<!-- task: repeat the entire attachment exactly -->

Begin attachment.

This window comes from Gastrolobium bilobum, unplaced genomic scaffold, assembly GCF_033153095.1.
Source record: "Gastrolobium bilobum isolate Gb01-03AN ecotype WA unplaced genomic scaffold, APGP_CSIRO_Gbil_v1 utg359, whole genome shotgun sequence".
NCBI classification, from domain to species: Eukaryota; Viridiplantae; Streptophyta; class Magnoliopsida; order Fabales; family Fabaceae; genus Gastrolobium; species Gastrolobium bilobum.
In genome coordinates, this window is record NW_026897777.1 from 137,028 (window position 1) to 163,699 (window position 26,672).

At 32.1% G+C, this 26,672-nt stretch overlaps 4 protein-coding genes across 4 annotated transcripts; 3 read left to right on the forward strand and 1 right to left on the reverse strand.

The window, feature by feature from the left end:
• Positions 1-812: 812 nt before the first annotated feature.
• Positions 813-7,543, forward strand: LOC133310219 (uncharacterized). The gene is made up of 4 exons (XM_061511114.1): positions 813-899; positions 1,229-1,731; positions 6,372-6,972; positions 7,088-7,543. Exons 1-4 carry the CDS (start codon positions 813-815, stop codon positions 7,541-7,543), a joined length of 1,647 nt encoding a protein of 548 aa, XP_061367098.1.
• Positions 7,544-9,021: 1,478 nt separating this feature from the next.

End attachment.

This window comes from Gastrolobium bilobum, unplaced genomic scaffold, assembly GCF_033153095.1.
Source record: "Gastrolobium bilobum isolate Gb01-03AN ecotype WA unplaced genomic scaffold, APGP_CSIRO_Gbil_v1 utg359, whole genome shotgun sequence".
NCBI classification, from domain to species: Eukaryota; Viridiplantae; Streptophyta; class Magnoliopsida; order Fabales; family Fabaceae; genus Gastrolobium; species Gastrolobium bilobum.
In genome coordinates, this window is record NW_026897777.1 from 137,028 (window position 1) to 163,699 (window position 26,672).

At 32.1% G+C, this 26,672-nt stretch overlaps 4 protein-coding genes across 4 annotated transcripts; 3 read left to right on the forward strand and 1 right to left on the reverse strand.

The window, feature by feature from the left end:
• Positions 1-812: 812 nt before the first annotated feature.
• Positions 813-7,543, forward strand: LOC133310219 (uncharacterized). The gene is made up of 4 exons (XM_061511114.1): positions 813-899; positions 1,229-1,731; positions 6,372-6,972; positions 7,088-7,543. Exons 1-4 carry the CDS (start codon positions 813-815, stop codon positions 7,541-7,543), a joined length of 1,647 nt encoding a protein of 548 aa, XP_061367098.1.
• Positions 7,544-9,021: 1,478 nt separating this feature from the next.